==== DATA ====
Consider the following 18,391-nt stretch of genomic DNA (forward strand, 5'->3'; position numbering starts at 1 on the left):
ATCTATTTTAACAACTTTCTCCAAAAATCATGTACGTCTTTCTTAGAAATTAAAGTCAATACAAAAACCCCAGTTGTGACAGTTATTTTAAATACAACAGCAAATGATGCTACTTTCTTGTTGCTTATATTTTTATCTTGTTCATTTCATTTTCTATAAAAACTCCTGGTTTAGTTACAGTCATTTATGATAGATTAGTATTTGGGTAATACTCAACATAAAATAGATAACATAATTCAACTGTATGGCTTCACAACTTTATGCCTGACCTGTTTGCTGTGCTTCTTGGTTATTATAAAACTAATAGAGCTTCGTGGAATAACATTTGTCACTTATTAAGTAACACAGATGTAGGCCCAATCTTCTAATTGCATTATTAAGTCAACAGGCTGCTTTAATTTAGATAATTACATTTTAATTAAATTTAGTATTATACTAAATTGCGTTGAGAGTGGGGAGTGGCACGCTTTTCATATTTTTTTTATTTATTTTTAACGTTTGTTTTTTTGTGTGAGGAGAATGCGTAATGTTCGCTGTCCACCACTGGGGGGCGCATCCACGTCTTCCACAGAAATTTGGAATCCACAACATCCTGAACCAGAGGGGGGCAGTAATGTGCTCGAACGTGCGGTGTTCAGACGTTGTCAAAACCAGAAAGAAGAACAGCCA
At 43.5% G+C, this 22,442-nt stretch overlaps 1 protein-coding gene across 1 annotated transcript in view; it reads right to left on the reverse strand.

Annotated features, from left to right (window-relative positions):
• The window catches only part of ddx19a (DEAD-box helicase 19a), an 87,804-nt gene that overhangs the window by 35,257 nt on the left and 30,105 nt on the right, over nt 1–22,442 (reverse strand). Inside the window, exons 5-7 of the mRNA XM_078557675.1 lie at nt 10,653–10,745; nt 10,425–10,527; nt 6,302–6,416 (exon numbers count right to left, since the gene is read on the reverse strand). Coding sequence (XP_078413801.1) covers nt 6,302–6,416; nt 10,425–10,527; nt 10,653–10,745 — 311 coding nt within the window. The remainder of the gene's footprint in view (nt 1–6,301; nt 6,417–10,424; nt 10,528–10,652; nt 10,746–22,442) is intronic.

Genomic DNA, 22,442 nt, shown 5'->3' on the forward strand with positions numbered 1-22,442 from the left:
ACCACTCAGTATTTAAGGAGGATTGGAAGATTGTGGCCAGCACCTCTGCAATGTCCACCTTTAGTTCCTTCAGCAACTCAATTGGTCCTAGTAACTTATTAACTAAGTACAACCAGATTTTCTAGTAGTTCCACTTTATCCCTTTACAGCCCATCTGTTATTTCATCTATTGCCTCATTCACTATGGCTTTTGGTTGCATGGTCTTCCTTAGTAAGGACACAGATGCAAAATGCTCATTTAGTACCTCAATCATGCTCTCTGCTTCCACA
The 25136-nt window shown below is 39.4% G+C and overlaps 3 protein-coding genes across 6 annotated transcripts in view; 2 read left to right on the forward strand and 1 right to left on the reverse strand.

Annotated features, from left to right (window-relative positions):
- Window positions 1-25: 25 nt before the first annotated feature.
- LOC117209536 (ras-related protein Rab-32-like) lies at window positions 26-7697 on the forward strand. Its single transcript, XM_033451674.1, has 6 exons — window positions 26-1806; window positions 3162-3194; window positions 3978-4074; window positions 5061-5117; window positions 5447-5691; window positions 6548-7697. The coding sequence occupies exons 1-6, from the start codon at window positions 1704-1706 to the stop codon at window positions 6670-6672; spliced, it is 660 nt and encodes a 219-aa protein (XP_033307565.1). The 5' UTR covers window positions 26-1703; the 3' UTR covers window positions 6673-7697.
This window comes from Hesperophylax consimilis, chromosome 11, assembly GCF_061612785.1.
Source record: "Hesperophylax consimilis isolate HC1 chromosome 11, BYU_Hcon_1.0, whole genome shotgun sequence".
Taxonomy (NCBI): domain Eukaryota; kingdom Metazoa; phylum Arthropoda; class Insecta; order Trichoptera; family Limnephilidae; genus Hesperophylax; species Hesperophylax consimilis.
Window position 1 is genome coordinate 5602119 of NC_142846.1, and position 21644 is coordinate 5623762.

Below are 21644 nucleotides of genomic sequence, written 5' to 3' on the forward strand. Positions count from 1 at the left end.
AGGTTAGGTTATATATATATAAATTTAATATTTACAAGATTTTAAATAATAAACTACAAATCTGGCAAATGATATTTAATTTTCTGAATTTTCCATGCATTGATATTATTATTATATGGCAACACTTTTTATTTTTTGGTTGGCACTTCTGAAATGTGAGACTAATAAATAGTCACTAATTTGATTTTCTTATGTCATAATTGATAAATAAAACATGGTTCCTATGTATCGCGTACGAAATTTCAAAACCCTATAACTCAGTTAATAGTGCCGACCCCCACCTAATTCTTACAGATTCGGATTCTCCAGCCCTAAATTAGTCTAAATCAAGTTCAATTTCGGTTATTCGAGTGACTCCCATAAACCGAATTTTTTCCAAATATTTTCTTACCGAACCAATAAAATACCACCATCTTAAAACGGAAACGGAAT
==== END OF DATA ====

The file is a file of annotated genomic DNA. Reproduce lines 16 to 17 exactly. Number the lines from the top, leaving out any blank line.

Below are 21644 nucleotides of genomic sequence, written 5' to 3' on the forward strand. Positions count from 1 at the left end.
AGGTTAGGTTATATATATATAAATTTAATATTTACAAGATTTTAAATAATAAACTACAAATCTGGCAAATGATATTTAATTTTCTGAATTTTCCATGCATTGATATTATTATTATATGGCAACACTTTTTATTTTTTGGTTGGCACTTCTGAAATGTGAGACTAATAAATAGTCACTAATTTGATTTTCTTATGTCATAATTGATAAATAAAACATGGTTCCTATGTATCGCGTACGAAATTTCAAAACCCTATAACTCAGTTAATAGTGCCGACCCCCACCTAATTCTTACAGATTCGGATTCTCCAGCCCTAAATTAGTCTAAATCAAGTTCAATTTCGGTTATTCGAGTGACTCCCATAAACCGAATTTTTTCCAAATATTTTCTTACCGAACCAATAAAATACCACCATCTTAAAACGGAAACGGAAT